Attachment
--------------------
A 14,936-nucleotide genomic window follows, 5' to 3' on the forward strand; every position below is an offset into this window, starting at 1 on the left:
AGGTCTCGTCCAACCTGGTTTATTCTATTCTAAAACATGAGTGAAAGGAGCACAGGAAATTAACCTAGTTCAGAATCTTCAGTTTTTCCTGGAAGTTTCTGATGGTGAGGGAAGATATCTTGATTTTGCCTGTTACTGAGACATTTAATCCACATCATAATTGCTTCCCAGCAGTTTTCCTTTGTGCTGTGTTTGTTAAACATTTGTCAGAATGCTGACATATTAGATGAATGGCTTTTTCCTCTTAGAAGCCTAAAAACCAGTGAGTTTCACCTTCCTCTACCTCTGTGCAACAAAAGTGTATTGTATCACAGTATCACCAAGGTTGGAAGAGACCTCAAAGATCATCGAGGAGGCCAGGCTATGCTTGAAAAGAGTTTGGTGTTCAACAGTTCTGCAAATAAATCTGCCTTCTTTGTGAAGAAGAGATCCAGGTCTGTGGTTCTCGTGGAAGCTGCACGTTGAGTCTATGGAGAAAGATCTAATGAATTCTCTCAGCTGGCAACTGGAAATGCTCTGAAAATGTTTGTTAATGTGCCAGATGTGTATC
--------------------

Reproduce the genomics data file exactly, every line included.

A 14,936-nucleotide genomic window follows, 5' to 3' on the forward strand; every position below is an offset into this window, starting at 1 on the left:
AGGTCTCGTCCAACCTGGTTTATTCTATTCTAAAACATGAGTGAAAGGAGCACAGGAAATTAACCTAGTTCAGAATCTTCAGTTTTTCCTGGAAGTTTCTGATGGTGAGGGAAGATATCTTGATTTTGCCTGTTACTGAGACATTTAATCCACATCATAATTGCTTCCCAGCAGTTTTCCTTTGTGCTGTGTTTGTTAAACATTTGTCAGAATGCTGACATATTAGATGAATGGCTTTTTCCTCTTAGAAGCCTAAAAACCAGTGAGTTTCACCTTCCTCTACCTCTGTGCAACAAAAGTGTATTGTATCACAGTATCACCAAGGTTGGAAGAGACCTCAAAGATCATCGAGGAGGCCAGGCTATGCTTGAAAAGAGTTTGGTGTTCAACAGTTCTGCAAATAAATCTGCCTTCTTTGTGAAGAAGAGATCCAGGTCTGTGGTTCTCGTGGAAGCTGCACGTTGAGTCTATGGAGAAAGATCTAATGAATTCTCTCAGCTGGCAACTGGAAATGCTCTGAAAATGTTTGTTAATGTGCCAGATGTGTATC